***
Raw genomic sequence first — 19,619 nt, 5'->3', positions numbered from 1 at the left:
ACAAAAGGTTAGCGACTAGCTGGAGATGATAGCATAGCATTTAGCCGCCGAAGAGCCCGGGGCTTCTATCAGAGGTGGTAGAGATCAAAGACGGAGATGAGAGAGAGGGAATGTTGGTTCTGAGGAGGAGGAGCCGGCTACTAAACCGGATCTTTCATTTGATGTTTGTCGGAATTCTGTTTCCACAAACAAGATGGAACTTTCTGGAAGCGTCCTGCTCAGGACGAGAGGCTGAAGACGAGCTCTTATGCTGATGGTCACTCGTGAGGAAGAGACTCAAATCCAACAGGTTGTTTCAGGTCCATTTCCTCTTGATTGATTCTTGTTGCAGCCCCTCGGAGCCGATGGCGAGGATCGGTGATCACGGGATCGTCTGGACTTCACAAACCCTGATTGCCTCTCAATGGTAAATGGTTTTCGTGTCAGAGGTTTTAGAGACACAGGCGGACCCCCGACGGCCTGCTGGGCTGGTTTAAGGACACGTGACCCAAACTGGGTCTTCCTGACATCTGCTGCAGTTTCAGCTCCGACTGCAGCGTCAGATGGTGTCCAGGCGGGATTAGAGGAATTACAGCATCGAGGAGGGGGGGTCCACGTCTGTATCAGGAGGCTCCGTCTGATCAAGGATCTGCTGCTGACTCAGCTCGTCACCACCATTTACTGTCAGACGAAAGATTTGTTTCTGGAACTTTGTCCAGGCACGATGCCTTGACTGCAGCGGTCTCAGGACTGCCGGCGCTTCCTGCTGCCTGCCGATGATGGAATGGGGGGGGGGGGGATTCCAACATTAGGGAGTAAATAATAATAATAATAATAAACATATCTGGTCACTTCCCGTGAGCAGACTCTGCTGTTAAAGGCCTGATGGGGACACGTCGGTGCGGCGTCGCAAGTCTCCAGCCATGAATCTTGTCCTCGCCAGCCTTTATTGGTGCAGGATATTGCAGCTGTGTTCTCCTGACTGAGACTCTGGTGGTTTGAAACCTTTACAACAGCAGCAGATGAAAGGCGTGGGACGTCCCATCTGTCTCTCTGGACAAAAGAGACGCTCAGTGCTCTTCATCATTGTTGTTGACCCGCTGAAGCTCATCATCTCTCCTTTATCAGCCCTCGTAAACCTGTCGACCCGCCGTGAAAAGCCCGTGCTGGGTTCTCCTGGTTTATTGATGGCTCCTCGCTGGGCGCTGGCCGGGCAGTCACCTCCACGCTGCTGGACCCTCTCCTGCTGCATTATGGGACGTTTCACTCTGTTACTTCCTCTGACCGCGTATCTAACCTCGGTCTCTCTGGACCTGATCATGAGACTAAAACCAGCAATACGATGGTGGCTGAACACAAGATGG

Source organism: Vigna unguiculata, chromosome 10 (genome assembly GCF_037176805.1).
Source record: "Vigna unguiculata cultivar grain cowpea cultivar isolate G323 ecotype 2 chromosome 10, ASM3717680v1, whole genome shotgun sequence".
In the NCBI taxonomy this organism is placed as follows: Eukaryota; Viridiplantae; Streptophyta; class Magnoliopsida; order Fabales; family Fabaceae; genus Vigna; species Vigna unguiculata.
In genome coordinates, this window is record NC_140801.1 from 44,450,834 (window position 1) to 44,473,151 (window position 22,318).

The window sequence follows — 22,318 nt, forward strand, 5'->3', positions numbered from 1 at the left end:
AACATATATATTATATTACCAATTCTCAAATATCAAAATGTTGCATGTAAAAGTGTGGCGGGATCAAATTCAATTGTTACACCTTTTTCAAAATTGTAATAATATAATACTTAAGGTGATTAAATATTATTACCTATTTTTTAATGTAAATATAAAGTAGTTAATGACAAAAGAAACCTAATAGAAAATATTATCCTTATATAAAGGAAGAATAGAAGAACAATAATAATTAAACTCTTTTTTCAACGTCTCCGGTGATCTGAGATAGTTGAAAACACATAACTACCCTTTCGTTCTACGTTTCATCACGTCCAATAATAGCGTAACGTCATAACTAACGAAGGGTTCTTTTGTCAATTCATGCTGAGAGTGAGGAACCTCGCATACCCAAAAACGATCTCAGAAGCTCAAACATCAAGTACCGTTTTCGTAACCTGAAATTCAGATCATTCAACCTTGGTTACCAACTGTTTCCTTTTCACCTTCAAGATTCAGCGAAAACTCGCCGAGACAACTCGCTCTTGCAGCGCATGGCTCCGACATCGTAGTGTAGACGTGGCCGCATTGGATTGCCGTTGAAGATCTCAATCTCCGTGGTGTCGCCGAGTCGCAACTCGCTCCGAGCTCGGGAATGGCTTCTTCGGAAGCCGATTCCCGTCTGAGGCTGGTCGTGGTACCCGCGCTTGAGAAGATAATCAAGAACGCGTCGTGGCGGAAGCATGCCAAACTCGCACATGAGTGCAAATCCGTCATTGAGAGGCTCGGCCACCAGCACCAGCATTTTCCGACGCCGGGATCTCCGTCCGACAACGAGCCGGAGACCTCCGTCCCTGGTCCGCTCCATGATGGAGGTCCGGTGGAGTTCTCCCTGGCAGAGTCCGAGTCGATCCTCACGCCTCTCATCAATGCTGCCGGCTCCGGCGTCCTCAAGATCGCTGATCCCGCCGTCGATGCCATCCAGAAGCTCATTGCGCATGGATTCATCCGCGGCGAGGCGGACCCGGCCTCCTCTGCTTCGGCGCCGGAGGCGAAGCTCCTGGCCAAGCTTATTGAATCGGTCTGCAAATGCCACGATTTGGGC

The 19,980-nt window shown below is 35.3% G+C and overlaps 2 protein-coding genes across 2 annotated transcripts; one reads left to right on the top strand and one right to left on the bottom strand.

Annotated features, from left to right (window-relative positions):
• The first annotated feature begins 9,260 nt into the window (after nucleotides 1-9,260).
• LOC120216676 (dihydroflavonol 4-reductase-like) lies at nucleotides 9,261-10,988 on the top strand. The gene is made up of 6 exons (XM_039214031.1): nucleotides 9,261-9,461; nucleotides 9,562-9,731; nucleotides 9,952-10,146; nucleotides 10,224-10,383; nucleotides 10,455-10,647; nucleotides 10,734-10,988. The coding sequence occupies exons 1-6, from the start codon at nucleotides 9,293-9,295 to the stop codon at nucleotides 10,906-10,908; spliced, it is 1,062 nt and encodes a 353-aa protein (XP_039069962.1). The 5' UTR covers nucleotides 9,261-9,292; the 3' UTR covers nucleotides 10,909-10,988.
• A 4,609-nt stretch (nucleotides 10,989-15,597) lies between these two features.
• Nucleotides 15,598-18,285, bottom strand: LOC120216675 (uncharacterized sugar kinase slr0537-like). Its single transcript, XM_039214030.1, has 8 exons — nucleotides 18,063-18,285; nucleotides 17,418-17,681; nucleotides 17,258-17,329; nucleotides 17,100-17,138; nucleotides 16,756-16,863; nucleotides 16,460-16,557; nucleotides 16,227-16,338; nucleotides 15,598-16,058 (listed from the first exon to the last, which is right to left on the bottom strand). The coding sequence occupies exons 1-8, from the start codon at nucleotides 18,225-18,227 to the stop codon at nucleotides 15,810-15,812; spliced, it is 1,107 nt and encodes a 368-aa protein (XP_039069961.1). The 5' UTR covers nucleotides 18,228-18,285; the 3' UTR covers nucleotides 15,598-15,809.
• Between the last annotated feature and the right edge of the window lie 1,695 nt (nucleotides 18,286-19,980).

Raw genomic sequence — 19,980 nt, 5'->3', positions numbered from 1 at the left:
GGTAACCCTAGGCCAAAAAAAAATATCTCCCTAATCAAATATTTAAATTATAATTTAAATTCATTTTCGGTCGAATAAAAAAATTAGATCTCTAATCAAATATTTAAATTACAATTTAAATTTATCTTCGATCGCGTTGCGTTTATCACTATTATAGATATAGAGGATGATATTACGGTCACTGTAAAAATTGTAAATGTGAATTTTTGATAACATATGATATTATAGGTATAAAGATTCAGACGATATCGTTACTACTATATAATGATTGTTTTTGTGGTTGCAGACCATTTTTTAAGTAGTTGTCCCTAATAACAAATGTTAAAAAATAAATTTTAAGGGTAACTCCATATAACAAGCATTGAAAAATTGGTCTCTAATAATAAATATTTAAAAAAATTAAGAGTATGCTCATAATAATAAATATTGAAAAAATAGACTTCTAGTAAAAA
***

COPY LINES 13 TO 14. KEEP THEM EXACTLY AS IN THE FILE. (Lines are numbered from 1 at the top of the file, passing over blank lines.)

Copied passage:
• A 4,609-nt stretch (nucleotides 10,989-15,597) lies between these two features.
• Nucleotides 15,598-18,285, bottom strand: LOC120216675 (uncharacterized sugar kinase slr0537-like). Its single transcript, XM_039214030.1, has 8 exons — nucleotides 18,063-18,285; nucleotides 17,418-17,681; nucleotides 17,258-17,329; nucleotides 17,100-17,138; nucleotides 16,756-16,863; nucleotides 16,460-16,557; nucleotides 16,227-16,338; nucleotides 15,598-16,058 (listed from the first exon to the last, which is right to left on the bottom strand). The coding sequence occupies exons 1-8, from the start codon at nucleotides 18,225-18,227 to the stop codon at nucleotides 15,810-15,812; spliced, it is 1,107 nt and encodes a 368-aa protein (XP_039069961.1). The 5' UTR covers nucleotides 18,228-18,285; the 3' UTR covers nucleotides 15,598-15,809.